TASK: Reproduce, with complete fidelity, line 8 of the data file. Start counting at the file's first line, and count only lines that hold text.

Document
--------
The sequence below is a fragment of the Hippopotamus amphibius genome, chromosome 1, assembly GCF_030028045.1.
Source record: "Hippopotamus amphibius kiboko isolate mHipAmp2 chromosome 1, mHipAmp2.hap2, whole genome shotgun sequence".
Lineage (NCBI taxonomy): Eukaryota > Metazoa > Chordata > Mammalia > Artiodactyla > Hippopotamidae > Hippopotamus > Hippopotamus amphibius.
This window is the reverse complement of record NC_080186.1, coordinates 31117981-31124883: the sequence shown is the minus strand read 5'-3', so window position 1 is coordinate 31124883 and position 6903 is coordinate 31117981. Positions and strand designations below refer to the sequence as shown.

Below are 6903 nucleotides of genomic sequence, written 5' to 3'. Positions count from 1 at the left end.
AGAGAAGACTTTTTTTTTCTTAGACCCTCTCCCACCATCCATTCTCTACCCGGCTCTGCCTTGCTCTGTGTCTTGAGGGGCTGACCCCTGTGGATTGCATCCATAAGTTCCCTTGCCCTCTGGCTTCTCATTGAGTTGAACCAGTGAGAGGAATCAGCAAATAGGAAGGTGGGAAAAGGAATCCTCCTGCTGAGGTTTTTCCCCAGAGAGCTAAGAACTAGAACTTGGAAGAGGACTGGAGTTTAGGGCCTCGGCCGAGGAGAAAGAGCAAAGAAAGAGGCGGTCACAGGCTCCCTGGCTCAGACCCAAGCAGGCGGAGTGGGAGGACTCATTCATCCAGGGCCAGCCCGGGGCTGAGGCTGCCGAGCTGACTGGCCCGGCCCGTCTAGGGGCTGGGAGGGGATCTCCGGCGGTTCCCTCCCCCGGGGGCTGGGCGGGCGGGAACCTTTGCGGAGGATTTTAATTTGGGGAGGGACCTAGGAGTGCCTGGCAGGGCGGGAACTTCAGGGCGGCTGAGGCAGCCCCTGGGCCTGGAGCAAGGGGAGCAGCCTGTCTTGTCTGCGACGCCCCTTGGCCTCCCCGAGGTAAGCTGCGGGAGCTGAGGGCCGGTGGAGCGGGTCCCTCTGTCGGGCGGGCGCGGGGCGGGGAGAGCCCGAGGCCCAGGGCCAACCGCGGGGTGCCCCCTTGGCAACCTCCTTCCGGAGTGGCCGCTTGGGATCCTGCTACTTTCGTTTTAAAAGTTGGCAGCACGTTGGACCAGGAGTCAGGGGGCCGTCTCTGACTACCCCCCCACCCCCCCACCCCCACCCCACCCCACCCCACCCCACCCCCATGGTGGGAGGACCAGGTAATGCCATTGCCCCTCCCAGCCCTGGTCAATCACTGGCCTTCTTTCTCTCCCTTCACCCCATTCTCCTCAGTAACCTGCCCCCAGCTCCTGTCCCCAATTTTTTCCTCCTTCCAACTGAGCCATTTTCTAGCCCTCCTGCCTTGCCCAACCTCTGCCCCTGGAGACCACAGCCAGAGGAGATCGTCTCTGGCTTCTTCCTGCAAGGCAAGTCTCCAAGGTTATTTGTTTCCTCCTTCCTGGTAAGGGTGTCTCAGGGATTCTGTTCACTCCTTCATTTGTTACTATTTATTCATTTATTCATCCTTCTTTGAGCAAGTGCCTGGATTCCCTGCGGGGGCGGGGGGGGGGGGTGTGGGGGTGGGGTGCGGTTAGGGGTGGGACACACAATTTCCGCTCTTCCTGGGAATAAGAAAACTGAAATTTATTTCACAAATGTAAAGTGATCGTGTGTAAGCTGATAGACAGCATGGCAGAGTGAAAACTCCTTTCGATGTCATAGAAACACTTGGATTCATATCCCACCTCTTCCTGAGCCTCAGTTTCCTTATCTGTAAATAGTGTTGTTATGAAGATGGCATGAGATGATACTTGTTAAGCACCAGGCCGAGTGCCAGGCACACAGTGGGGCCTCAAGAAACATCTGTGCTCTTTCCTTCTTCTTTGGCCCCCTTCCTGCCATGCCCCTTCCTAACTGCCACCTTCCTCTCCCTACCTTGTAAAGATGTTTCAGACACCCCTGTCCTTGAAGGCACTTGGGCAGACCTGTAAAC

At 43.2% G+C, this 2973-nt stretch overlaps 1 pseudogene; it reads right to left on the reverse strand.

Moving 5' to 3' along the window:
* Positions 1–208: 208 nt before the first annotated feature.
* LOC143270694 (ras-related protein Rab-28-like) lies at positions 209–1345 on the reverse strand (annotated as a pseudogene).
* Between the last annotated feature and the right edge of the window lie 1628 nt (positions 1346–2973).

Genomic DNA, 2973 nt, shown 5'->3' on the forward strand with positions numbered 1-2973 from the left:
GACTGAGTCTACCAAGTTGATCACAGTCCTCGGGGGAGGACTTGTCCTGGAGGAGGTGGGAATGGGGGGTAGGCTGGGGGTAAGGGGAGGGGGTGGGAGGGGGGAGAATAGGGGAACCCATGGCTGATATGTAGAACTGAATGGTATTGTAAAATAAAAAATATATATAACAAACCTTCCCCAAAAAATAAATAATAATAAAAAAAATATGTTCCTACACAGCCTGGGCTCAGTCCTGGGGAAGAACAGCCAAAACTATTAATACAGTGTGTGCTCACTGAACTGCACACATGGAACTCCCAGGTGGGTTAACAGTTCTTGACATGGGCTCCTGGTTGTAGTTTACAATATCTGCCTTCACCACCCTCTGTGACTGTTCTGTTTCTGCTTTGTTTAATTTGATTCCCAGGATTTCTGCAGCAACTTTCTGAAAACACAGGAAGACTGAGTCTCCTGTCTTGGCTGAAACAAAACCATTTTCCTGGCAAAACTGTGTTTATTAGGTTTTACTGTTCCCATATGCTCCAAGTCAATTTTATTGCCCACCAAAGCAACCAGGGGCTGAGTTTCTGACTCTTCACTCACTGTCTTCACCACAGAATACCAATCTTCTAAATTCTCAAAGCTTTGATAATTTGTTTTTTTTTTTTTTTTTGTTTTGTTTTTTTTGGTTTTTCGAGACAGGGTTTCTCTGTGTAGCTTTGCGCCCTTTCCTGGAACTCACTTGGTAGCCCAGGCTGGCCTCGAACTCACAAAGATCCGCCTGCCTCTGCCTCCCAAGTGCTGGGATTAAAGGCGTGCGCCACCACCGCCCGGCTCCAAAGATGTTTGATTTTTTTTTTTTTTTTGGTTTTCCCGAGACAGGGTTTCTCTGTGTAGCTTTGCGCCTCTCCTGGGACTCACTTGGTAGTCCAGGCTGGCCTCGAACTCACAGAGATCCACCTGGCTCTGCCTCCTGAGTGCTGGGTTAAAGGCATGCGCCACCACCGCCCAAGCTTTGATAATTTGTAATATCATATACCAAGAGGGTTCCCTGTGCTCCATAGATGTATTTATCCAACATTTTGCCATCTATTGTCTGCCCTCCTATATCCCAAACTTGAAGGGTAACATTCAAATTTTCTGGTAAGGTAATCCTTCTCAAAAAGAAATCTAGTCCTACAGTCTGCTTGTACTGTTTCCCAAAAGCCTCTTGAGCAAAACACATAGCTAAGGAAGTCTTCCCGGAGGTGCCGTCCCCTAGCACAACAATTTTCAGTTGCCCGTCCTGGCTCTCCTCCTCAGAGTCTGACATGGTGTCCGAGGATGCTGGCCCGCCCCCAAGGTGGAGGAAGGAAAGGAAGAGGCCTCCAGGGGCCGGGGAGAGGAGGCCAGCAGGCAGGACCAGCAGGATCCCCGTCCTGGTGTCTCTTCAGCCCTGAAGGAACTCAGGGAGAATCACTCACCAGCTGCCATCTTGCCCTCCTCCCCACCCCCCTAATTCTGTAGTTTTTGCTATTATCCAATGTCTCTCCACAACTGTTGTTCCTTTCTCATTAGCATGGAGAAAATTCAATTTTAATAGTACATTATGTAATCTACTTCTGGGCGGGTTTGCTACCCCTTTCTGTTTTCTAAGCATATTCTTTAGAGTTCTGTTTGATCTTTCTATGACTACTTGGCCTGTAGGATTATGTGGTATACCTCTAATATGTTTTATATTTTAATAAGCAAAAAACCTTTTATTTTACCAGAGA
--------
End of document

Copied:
Moving 5' to 3' along the window: